Tax benefits should bubble up, not trickle down

Tax benefits should bubble up, not trickle down
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America’s recent economic history has been disruptive. Yet, the tax bill passed by the House and the very similar Senate bill are huge steps in the wrong direction; they will only make our economic problems worse. 

The past 35 years have seen a dramatic transformation in the American economy: Middle-class wages have stagnated, economic inequality has surged and labor’s role in the economy has diminished. Children no longer expect to out-earn their parents, and demographic challenges and a high stock of public debt place large burdens on future American workers.

It was not always this way. In the decades after World War II, income gains for those in the bottom 90 percent of households were larger than those for the top 10 percent, wages grew with the economy, and the vast majority of children out-earned their parents. Labor’s share of national income was steady. 

Before 1980, Growth Lifted all Boats. Since then, not so much.

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Note: Figures compiled based on data from Piketty, Saez, and Zucman.

The reversal of these post-war economic trends frustrates many voters. Economic dissatisfaction fuels political polarization and populist policies. Indeed, many attributed the election of Trump to middle-class economic discontent, although there were clearly other factors at work in his election.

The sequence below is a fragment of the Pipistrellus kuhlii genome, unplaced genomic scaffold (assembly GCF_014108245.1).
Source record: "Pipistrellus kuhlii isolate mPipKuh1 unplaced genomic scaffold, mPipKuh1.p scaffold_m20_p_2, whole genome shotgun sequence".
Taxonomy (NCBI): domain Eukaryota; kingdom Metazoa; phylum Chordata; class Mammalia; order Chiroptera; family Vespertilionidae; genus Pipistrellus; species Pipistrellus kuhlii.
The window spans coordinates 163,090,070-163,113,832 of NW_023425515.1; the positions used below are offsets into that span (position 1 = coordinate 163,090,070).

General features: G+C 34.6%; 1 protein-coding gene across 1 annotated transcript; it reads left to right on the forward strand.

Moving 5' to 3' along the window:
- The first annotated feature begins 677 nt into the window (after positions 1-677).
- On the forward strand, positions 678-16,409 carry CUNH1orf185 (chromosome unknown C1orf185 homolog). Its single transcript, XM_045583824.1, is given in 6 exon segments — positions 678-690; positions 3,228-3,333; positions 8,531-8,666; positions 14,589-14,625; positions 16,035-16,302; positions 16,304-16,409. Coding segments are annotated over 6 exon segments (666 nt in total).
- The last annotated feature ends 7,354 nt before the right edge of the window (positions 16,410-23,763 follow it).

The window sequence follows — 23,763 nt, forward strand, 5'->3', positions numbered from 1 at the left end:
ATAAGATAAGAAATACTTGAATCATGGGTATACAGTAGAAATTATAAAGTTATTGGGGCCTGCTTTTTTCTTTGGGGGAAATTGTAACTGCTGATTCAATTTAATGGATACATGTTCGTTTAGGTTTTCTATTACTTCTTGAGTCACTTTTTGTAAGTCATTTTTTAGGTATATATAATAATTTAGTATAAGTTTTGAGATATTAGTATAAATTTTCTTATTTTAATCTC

What sort of tax policy would we expect from a populist movement? Presumably something that would help those harmed by economic stagnation and income inequality. And indeed, that is how today’s tax plans are marketed, as a boon to American workers that will dramatically increase wages and economic growth.


Yet, when one looks at the actual details of the House and Senate tax bills, one sees that their true priorities are upside down. Claims of help for workers melt into nothing more than trickle-down economics. The House bill provides $1.5 trillion in deficit financed tax cuts.

Of this, $600 billion go to pass-through businesses; 98 percent of these benefits accrue to those with incomes greater than $100,000. Another $150 billion goes the top one-fifth of 1 percent of households that would normally pay the estate tax. And corporate tax cuts total another $750 billion.

About $300 billion of the corporate tax cut is offset by a one-time only tax on foreign profits that have been stashed offshore to avoid U.S. taxation. But that provision itself is a tremendous windfall to shareholders of tax-aggressive companies, who would ordinarily expect to pay a much higher rate upon repatriation.

When all the dust is settled, individuals without estates receive only 15 percent (about $215 billion) of the deficit-financed tax cuts in the House bill. Analysis by the Tax Policy Center shows the top 1 percent with a tax cut of over $60,000 by 2027, while the tax cut for the bottom four-fifths of the population averages only $315 in 2027.